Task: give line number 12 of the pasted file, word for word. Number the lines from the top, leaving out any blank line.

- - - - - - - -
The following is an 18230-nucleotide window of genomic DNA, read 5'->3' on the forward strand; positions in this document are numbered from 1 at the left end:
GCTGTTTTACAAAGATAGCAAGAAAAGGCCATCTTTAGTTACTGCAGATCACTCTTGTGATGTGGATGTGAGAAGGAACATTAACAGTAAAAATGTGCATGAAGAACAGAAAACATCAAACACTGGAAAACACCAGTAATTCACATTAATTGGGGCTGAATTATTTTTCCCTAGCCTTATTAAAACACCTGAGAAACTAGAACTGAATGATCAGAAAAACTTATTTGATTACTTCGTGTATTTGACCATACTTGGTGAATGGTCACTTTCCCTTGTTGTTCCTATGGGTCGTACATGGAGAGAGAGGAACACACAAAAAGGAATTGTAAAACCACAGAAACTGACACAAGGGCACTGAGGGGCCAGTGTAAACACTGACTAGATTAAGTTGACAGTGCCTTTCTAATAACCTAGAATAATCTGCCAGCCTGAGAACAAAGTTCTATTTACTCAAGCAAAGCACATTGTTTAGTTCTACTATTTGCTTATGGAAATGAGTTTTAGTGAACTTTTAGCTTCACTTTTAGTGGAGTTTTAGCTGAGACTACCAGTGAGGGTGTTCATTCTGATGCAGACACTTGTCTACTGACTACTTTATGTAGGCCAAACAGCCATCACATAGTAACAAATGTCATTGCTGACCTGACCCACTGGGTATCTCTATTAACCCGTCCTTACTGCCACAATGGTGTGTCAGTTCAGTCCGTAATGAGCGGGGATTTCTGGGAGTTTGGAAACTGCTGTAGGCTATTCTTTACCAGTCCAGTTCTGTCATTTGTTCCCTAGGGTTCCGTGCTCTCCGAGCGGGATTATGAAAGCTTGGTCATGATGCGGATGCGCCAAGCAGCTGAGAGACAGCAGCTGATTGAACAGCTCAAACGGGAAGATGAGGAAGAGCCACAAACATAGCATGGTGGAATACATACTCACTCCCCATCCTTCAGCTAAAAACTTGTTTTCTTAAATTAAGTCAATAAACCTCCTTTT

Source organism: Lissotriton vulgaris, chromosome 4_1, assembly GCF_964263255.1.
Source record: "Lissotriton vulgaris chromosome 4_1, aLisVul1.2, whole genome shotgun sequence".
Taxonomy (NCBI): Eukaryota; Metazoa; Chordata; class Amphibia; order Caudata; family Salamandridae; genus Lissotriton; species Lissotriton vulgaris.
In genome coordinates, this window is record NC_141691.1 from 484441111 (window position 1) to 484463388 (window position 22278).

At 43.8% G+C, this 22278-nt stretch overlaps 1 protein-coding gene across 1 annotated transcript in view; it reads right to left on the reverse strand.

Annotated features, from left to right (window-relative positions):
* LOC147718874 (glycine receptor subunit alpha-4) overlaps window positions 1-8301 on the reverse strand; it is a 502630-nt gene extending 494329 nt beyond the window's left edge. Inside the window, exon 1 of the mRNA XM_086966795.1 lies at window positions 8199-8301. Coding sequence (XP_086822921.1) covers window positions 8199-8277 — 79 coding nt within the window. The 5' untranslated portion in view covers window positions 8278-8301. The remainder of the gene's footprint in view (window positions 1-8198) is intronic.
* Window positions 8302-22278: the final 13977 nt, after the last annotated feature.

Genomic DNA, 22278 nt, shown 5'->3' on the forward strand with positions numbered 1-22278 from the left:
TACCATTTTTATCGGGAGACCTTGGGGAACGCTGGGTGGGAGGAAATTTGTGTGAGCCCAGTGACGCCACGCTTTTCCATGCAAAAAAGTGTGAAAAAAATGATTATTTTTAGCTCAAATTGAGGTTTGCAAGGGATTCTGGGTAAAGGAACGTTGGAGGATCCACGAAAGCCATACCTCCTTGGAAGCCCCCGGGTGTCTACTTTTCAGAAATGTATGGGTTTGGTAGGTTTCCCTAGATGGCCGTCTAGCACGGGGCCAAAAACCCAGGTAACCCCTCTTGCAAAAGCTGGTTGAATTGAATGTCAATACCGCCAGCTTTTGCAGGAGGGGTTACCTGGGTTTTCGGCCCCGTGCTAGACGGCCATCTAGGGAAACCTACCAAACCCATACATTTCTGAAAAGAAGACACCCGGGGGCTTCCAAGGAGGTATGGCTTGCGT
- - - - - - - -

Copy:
TACCATTTTTATCGGGAGACCTTGGGGAACGCTGGGTGGGAGGAAATTTGTGTGAGCCCAGTGACGCCACGCTTTTCCATGCAAAAAAGTGTGAAAAAAATGATTATTTTTAGCTCAAATTGAGGTTTGCAAGGGATTCTGGGTAAAGGAACGTTGGAGGATCCACGAAAGCCATACCTCCTTGGAAGCCCCCGGGTGTCTACTTTTCAGAAATGTATGGGTTTGGTAGGTTTCCCTAGATGGCCGTCTAGCACGGGGCCAAAAACCCAGGTAACCCCTCTTGCAAAAGCTGGTTGAATTGAATGTCAATACCGCCAGCTTTTGCAGGAGGGGTTACCTGGGTTTTCGGCCCCGTGCTAGACGGCCATCTAGGGAAACCTACCAAACCCATACATTTCTGAAAAGAAGACACCCGGGGGCTTCCAAGGAGGTATGGCTTGCGT